by Allan Shewchuk

Sept/Oct 2019

City Palate, guide to the good life in Calgary Back Burner 2018 11 12 Allen Shewchuk Profile image

It’s harvest time again, and you know what that means: farmer’s markets with a cornucopia of fall vegetables, and dinner plates brightened by the colors of beets, squash and peppers. But for me, the best thing about autumn’s bounty is when the hot weather ends and the corn is harvested. Table manners be damned — I’ll put loads of butter and salt on a cob and just go for it, elbows up. This is why, in the fall, I’m always on the lookout for one of the strangest phenomena of prairie life: the roadside corn truck.

There are good reasons for my belief that these pop-up corn vendors are strange. The first is that they’re never manned by fresh-faced farmer’s kids or the grower him- or herself, but by guys who look like they just escaped from a prison farm and are too creepy to even get a job on a midway. These poor souls invariably wear ball caps that look like they were dipped in motor oil, and they usually sport home-made tattoos on their knuckles. There’s no cash box nor any sign of a receipt, and it kind-of makes me worry about whether they just pulled off a giant heist from a local field. Is there such a thing as a “corn rustle”?

The second reason these makeshift stands are odd is that starting about a hundred meters from where the seller has pulled off the road, there’s a series of signs telling you that there’s corn up ahead. These aren’t notices manufactured by a sign shop. Rather, the hallmark of the “fresh corn” signs is that they’re usually just sheets of plywood, leaning precariously, which have been spray-painted freehand, frequently in bright red. The handwriting is almost illegible, and it’s not unusual for the “R” in “CORN” to be backwards, making the whole scene look like something out of a Stephen King novel.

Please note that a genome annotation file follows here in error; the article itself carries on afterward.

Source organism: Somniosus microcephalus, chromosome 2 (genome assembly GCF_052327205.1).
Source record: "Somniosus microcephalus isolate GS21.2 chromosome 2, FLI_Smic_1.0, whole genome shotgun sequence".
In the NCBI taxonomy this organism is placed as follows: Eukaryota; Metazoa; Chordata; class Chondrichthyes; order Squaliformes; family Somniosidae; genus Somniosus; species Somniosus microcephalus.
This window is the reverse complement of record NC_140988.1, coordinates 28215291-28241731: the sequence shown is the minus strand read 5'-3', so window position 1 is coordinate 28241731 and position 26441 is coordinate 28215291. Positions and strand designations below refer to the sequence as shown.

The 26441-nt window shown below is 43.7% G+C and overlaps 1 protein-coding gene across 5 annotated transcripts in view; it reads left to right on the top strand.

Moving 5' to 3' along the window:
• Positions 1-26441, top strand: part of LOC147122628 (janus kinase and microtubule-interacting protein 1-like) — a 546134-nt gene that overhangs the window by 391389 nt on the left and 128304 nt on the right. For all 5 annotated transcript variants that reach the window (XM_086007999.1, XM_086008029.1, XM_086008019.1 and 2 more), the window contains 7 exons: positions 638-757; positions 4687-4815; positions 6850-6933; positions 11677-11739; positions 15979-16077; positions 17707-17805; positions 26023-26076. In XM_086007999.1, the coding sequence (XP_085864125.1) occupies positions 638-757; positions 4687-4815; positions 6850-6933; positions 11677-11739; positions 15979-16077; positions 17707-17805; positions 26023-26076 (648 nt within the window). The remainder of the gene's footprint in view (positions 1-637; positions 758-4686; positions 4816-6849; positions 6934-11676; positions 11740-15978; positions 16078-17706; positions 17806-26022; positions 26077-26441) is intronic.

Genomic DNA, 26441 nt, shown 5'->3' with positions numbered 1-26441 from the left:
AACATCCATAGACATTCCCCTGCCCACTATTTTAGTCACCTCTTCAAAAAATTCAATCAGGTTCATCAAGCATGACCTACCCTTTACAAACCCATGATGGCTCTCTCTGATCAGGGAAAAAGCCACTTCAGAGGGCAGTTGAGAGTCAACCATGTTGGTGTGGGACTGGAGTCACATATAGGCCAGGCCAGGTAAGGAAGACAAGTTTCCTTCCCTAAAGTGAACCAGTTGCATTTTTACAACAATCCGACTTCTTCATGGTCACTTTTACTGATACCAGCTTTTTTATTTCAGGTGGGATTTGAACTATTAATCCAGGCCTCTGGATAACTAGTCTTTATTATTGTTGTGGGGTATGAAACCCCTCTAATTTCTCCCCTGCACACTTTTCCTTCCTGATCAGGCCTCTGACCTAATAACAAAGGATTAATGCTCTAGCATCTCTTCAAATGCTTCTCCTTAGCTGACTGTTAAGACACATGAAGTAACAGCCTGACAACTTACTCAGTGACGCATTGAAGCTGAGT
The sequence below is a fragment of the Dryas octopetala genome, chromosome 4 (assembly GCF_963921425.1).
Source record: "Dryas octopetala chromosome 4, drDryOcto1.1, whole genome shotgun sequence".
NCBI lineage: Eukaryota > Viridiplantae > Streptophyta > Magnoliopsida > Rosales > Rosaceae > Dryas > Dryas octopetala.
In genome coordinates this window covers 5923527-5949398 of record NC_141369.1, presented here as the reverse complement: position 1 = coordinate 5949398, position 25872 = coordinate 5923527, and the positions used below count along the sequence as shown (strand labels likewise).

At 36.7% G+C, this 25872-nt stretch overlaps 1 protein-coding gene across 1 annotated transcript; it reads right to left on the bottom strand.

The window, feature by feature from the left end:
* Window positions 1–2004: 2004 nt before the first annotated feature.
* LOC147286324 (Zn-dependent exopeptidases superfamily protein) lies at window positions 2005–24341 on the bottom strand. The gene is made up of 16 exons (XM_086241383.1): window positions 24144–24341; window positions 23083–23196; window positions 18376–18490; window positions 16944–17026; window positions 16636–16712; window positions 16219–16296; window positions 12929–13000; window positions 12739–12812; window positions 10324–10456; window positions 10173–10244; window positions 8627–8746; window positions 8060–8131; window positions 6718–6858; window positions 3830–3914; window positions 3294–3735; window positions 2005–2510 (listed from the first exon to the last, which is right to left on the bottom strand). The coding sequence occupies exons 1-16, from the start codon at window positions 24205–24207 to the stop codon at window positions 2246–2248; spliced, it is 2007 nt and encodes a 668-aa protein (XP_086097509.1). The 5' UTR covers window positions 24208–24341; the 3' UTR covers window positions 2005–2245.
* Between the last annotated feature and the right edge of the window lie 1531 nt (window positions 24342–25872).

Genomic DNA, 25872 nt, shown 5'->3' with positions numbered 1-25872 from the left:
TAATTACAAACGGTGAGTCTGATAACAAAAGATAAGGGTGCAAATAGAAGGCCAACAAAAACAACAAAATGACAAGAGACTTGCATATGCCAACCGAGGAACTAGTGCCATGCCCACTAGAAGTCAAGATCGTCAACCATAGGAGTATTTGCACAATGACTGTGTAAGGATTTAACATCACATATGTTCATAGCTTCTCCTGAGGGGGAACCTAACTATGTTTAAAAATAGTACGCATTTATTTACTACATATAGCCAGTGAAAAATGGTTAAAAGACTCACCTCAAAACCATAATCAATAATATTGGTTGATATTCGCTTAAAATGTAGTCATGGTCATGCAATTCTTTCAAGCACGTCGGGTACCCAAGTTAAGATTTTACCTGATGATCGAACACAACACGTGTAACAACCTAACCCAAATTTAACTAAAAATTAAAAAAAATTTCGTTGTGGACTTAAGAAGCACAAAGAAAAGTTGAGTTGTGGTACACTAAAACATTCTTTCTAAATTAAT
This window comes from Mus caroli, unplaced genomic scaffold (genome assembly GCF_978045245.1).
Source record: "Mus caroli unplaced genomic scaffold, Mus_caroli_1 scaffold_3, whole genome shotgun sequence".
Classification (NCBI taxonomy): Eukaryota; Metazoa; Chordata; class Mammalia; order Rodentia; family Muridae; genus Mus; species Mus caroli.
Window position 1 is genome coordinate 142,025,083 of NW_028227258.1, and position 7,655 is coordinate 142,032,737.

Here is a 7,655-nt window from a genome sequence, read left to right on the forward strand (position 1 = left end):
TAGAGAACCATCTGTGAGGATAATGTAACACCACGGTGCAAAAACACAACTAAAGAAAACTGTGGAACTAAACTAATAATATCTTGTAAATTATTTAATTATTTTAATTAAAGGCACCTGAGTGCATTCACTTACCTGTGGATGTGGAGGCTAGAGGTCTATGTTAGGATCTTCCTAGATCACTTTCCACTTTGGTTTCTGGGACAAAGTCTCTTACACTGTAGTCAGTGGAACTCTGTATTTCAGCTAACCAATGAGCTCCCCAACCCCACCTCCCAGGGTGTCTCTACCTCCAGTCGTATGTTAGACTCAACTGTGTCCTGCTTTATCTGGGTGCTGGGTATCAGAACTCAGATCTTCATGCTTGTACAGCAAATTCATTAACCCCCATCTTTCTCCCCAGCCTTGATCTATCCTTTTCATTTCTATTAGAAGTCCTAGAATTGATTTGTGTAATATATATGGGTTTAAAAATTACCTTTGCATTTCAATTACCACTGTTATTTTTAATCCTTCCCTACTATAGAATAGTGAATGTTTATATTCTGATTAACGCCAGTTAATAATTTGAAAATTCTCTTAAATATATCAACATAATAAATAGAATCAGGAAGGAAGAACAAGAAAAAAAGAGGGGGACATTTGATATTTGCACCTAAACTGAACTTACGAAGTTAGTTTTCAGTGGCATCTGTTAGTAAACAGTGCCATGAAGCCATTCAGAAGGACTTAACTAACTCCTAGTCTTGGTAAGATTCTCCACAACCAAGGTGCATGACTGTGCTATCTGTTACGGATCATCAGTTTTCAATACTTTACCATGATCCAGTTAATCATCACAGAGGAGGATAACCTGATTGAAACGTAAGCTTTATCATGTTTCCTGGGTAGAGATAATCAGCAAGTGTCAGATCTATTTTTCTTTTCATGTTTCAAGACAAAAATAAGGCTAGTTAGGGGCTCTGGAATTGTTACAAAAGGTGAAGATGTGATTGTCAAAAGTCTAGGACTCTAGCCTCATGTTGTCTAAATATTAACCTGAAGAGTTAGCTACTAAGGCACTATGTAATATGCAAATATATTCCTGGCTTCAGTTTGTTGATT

Maybe it’s my love for cobs, or maybe it’s just that I don’t want the stand guy to touch my produce with his tattooed knuckles, but I always end up buying a whole sack of corn, which makes my wife furious. She’s the kind of person who thinks family photos are “clutter” around our house, and so she’s constantly throwing out my overbuy of corn behind my back. Think of her as the Marie Kondo of the crisper. To stay ahead of my decluttering darling, I go through every recipe for corn under the sun, including everyone’s favourite harvest dish that I make: bacon and sweet corn risotto. But when I say “everyone’s favourite,” I’m only talking about Canadians, as I found out the hard way when living in Europe.I had been warned some years ago about serving corn in the EU by my chef pal Shelley Robinson, lately of Top Chef fame. She told me that one day, while doing a “stage” at a restaurant in France, she found it was her turn to choose and prepare the daily special. So she headed off to a local market, found some gorgeous ears of corn, and set about making a hearty corn chowder. She was proud of her effort until the chef de cuisine arrived, took one look at the pot of soup and yelled “You stoop-eed American! Corn is for the pig, not for the man!” and poured the chowder down the sink.

I should have kept this in mind when I was living in Italy and invited an all-Italian group for dinner. I made my famous corn risotto, only to watch every guest meticulously pick each kernel of corn from the dish and set it aside. I learned that it’s a bad idea to show off one’s culinary skills while serving animal feed.

I guess I don’t blame Europeans for being suspicious of corn. When Columbus first brought maize back from the Aztecs, he didn’t realize that those indigenous North Americans had figured out that their type of corn had to be soaked in water and ashes before it was consumed, otherwise it would actually cause malnutrition and, in some cases, dementia and a form of madness.

I’m not sure whether eating too much modern-day Canadian corn could cause the same problems and scramble someone’s brain. But if the creepy dude  running the roadside stand is consuming an overabundance of his own product, it would at least explain all that spray-painted writing on the plywood signs leading to the corn stand…

Allan Shewchuk is a lawyer, food writer and sought-after Italian food and wine guru. He currently has kitchens in both Calgary and Florence, Italy, but will drink wine pretty much anywhere.